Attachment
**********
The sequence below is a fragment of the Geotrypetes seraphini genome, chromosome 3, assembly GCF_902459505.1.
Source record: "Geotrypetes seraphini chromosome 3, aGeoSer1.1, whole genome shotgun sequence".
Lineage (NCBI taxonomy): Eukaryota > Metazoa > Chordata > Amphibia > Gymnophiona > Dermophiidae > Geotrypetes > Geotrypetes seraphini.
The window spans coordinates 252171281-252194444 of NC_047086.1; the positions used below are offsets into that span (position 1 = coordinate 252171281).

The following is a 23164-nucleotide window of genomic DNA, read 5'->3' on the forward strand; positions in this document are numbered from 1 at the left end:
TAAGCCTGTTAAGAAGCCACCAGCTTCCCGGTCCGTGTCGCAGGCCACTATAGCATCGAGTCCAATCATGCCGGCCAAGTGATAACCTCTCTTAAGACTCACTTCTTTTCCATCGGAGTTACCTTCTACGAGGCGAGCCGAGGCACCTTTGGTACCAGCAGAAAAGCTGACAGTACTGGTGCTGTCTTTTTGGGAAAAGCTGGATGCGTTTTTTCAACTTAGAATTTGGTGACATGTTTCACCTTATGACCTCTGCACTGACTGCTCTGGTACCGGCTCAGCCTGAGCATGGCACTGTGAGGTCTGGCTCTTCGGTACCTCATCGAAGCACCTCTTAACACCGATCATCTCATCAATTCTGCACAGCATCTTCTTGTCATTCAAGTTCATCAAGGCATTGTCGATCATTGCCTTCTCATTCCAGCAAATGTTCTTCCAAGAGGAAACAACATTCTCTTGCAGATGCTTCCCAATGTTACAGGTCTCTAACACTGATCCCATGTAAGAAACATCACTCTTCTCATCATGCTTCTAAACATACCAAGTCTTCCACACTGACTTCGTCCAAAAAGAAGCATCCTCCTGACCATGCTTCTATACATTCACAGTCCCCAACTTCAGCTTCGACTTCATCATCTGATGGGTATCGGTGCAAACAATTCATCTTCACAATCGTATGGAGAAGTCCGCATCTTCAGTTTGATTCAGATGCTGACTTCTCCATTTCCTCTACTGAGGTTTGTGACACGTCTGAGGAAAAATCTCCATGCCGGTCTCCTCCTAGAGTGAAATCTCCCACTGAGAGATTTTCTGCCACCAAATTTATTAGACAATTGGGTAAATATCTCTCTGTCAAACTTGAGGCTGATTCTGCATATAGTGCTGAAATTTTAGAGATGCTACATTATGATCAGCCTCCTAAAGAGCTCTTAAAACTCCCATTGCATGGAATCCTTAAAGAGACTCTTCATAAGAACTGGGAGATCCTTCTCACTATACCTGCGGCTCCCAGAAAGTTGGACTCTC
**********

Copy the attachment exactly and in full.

The sequence below is a fragment of the Geotrypetes seraphini genome, chromosome 3, assembly GCF_902459505.1.
Source record: "Geotrypetes seraphini chromosome 3, aGeoSer1.1, whole genome shotgun sequence".
Lineage (NCBI taxonomy): Eukaryota > Metazoa > Chordata > Amphibia > Gymnophiona > Dermophiidae > Geotrypetes > Geotrypetes seraphini.
The window spans coordinates 252171281-252194444 of NC_047086.1; the positions used below are offsets into that span (position 1 = coordinate 252171281).

The following is a 23164-nucleotide window of genomic DNA, read 5'->3' on the forward strand; positions in this document are numbered from 1 at the left end:
TAAGCCTGTTAAGAAGCCACCAGCTTCCCGGTCCGTGTCGCAGGCCACTATAGCATCGAGTCCAATCATGCCGGCCAAGTGATAACCTCTCTTAAGACTCACTTCTTTTCCATCGGAGTTACCTTCTACGAGGCGAGCCGAGGCACCTTTGGTACCAGCAGAAAAGCTGACAGTACTGGTGCTGTCTTTTTGGGAAAAGCTGGATGCGTTTTTTCAACTTAGAATTTGGTGACATGTTTCACCTTATGACCTCTGCACTGACTGCTCTGGTACCGGCTCAGCCTGAGCATGGCACTGTGAGGTCTGGCTCTTCGGTACCTCATCGAAGCACCTCTTAACACCGATCATCTCATCAATTCTGCACAGCATCTTCTTGTCATTCAAGTTCATCAAGGCATTGTCGATCATTGCCTTCTCATTCCAGCAAATGTTCTTCCAAGAGGAAACAACATTCTCTTGCAGATGCTTCCCAATGTTACAGGTCTCTAACACTGATCCCATGTAAGAAACATCACTCTTCTCATCATGCTTCTAAACATACCAAGTCTTCCACACTGACTTCGTCCAAAAAGAAGCATCCTCCTGACCATGCTTCTATACATTCACAGTCCCCAACTTCAGCTTCGACTTCATCATCTGATGGGTATCGGTGCAAACAATTCATCTTCACAATCGTATGGAGAAGTCCGCATCTTCAGTTTGATTCAGATGCTGACTTCTCCATTTCCTCTACTGAGGTTTGTGACACGTCTGAGGAAAAATCTCCATGCCGGTCTCCTCCTAGAGTGAAATCTCCCACTGAGAGATTTTCTGCCACCAAATTTATTAGACAATTGGGTAAATATCTCTCTGTCAAACTTGAGGCTGATTCTGCATATAGTGCTGAAATTTTAGAGATGCTACATTATGATCAGCCTCCTAAAGAGCTCTTAAAACTCCCATTGCATGGAATCCTTAAAGAGACTCTTCATAAGAACTGGGAGATCCTTCTCACTATACCTGCGGCTCCCAGAAAGTTGGACTCTC